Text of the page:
In Georgia and Maine, a taxpayer has a choice of filing an administrative or a judicial appeal. The Georgia Tribunal has concurrent jurisdiction with the Georgia superior courts to hear petitions regarding the denial of refunds and orders, rulings or findings of the commissioner of the Georgia DOR.13 The Maine Tribunal has concurrent jurisdiction with the superior court to hear an appeal from any person who is subject to an assessment by the Maine Tax Assessor or “entitled by law to receive notice of a determination of the assessor” and who is aggrieved as a result, provided Maine’s procedural requirements are met.14
Therefore, in Georgia, Illinois and Maine provide a taxpayer must make an affirmative decision as to whether to proceed through the courts or through the newly formed tribunals. Factors such as the discovery and hearing process and appellate options should be weighed in making such a decision.
Timing for Filing an Appeal with a Tribunal
Identifying and complying with the varying timeframes for filing an appeal is of the utmost importance. Quite simply, when deadlines are missed, tax tribunals and courts generally no longer have jurisdiction to consider an appeal. Timing requirements not only vary by state, but may also vary depending on the type of tax and the issue being appealed.15
In Illinois and Mississippi, taxpayers have 60 days from the date of the appealable actions of the respective departments to file a petition with the respective tribunals.16
In Georgia, like many states, timelines for filing appeals can vary depending on whether a taxpayer is appealing a claim for refund or appealing an assessment. For example, a Georgia taxpayer whose claim for refund is denied, or whose claim is not decided within one year from the date of filing the claim, has the right to bring an action for a refund in the Georgia Tribunal or in superior court.17 A taxpayer’s petition regarding a claim for refund must generally be filed before the later of: (i) the expiration of two years from the date the claim is denied or deemed denied; or (ii) if a valid protest is filed with the Georgia DOR, 30 days after the date of the department’s notice of decision on the protest.18 With respect to appealing assessments, a taxpayer must first file a written protest with the Georgia DOR within 30 days from the notice of the proposed assessment.19 Following an adverse finding, a taxpayer must then commence an appeal by filing a petition with the Georgia Tribunal or in superior court within 30 days from the date of decision of the Georgia DOR.20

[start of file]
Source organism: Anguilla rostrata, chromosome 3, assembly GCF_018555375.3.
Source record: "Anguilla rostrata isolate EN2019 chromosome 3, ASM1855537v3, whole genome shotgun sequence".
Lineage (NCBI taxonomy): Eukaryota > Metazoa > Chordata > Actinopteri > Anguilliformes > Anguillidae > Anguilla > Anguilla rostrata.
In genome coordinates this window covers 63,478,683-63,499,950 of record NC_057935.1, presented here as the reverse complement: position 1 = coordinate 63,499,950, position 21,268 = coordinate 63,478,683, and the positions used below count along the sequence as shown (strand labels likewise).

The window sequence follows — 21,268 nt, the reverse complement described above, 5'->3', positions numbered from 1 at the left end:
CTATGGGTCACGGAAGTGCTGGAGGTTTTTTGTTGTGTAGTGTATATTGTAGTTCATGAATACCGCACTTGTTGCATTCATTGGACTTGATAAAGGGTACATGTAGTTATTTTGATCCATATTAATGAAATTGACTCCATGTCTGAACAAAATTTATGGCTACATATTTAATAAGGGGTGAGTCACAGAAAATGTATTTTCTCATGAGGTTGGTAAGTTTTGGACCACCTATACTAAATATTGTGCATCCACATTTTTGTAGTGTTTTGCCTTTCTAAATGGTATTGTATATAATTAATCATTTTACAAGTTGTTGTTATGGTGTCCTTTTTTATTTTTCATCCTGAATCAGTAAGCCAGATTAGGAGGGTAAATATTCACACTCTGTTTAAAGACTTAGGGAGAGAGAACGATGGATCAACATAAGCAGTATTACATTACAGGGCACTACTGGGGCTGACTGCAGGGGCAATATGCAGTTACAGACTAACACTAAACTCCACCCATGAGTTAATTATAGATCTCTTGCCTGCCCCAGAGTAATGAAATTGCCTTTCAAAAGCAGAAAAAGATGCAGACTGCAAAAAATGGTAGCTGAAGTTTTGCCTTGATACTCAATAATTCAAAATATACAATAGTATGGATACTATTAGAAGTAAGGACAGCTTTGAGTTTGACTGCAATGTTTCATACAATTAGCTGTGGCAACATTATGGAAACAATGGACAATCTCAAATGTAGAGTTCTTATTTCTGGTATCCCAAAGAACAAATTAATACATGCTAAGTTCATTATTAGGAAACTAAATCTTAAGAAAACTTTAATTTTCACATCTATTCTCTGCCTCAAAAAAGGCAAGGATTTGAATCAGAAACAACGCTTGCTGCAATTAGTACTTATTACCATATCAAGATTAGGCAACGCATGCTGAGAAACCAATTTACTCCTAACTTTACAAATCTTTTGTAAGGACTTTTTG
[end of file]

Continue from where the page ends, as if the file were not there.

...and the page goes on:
In Maine, taxpayers have 60 days from the date of the appealable actions of Maine Revenue Services to appeal to the Maine Tribunal or the superior court.21
In that both Georgia and Maine provide the same amount of time to appeal to their respective tribunals or courts, there is generally no timing advantage to be gained by choosing one forum over the other.
The Discovery and Hearing Process
De Novo Proceedings and Burden of Proof
Providing a taxpayer with a de novo hearing before an independent tribunal is a vital element of taxpayer fairness and each of these four states provides for a de novo review when appealing to their respective tribunals.22
The four states vary, however, in the levels of clarity with which they set out a taxpayer’s burden of proof. In Illinois, consistent with the Model Act, the taxpayer has the burden of persuasion by a preponderance of the evidence on a factual issue.23 In Maine, a taxpayer has the burden of proving by a preponderance of the evidence that the assessor erred in applying or interpreting the relevant law.24 Mississippi does not specify a burden of persuasion, but does state that the burden of proof is on the taxpayer to prove that the action of the Mississippi DOR is incorrect.25 The Georgia Act does not identify a burden of persuasion.
States also vary greatly with respect to the scope of discovery permitted in proceedings before their tribunals. In Illinois, the parties must comply with the Illinois Supreme Court Rules for Civil Proceedings in the Trial Court regarding discovery, requests for admission and pre-trial procedure, which allow for depositions, interrogatories, discovery of documents, etc.26
Mississippi provides only that any party may have the Mississippi Tribunal issue a subpoena to require the attendance of a witness at a hearing to give testimony and/or to produce and permit inspection of designated books, documents or other tangible things.27 In addition, upon request or on its own initiative, the Mississippi Tribunal may require a party to provide the other party with a copy of all documents which the party intends to provide to the tribunal in the presentation of its case at the hearing.28